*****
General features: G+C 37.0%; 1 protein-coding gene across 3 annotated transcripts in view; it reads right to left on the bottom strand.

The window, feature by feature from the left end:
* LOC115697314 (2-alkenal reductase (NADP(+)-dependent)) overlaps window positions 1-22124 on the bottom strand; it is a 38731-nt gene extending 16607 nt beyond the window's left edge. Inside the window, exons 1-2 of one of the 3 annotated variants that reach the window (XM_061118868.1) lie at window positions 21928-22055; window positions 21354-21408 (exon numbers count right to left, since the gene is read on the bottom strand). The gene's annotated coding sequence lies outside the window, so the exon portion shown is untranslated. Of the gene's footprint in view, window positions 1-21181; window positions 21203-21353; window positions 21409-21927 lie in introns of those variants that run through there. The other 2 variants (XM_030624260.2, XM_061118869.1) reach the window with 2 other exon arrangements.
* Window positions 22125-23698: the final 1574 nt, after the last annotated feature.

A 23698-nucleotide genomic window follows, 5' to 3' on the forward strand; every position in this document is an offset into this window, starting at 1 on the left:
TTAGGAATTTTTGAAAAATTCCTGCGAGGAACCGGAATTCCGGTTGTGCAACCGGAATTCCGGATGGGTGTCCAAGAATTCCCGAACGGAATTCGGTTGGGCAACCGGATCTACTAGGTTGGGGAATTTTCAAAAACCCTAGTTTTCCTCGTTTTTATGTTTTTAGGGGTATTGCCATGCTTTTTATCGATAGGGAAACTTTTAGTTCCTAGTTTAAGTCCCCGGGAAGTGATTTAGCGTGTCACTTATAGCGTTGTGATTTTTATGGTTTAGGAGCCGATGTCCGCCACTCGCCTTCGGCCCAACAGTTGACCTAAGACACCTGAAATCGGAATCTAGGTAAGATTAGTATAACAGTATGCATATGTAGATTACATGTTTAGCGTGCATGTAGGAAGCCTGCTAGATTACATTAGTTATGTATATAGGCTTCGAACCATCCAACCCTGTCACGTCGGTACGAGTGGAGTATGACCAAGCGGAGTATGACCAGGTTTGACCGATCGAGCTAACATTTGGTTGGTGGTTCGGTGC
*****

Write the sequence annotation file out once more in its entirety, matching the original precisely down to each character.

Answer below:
General features: G+C 37.0%; 1 protein-coding gene across 3 annotated transcripts in view; it reads right to left on the bottom strand.

The window, feature by feature from the left end:
* LOC115697314 (2-alkenal reductase (NADP(+)-dependent)) overlaps window positions 1-22124 on the bottom strand; it is a 38731-nt gene extending 16607 nt beyond the window's left edge. Inside the window, exons 1-2 of one of the 3 annotated variants that reach the window (XM_061118868.1) lie at window positions 21928-22055; window positions 21354-21408 (exon numbers count right to left, since the gene is read on the bottom strand). The gene's annotated coding sequence lies outside the window, so the exon portion shown is untranslated. Of the gene's footprint in view, window positions 1-21181; window positions 21203-21353; window positions 21409-21927 lie in introns of those variants that run through there. The other 2 variants (XM_030624260.2, XM_061118869.1) reach the window with 2 other exon arrangements.
* Window positions 22125-23698: the final 1574 nt, after the last annotated feature.

A 23698-nucleotide genomic window follows, 5' to 3' on the forward strand; every position in this document is an offset into this window, starting at 1 on the left:
TTAGGAATTTTTGAAAAATTCCTGCGAGGAACCGGAATTCCGGTTGTGCAACCGGAATTCCGGATGGGTGTCCAAGAATTCCCGAACGGAATTCGGTTGGGCAACCGGATCTACTAGGTTGGGGAATTTTCAAAAACCCTAGTTTTCCTCGTTTTTATGTTTTTAGGGGTATTGCCATGCTTTTTATCGATAGGGAAACTTTTAGTTCCTAGTTTAAGTCCCCGGGAAGTGATTTAGCGTGTCACTTATAGCGTTGTGATTTTTATGGTTTAGGAGCCGATGTCCGCCACTCGCCTTCGGCCCAACAGTTGACCTAAGACACCTGAAATCGGAATCTAGGTAAGATTAGTATAACAGTATGCATATGTAGATTACATGTTTAGCGTGCATGTAGGAAGCCTGCTAGATTACATTAGTTATGTATATAGGCTTCGAACCATCCAACCCTGTCACGTCGGTACGAGTGGAGTATGACCAAGCGGAGTATGACCAGGTTTGACCGATCGAGCTAACATTTGGTTGGTGGTTCGGTGC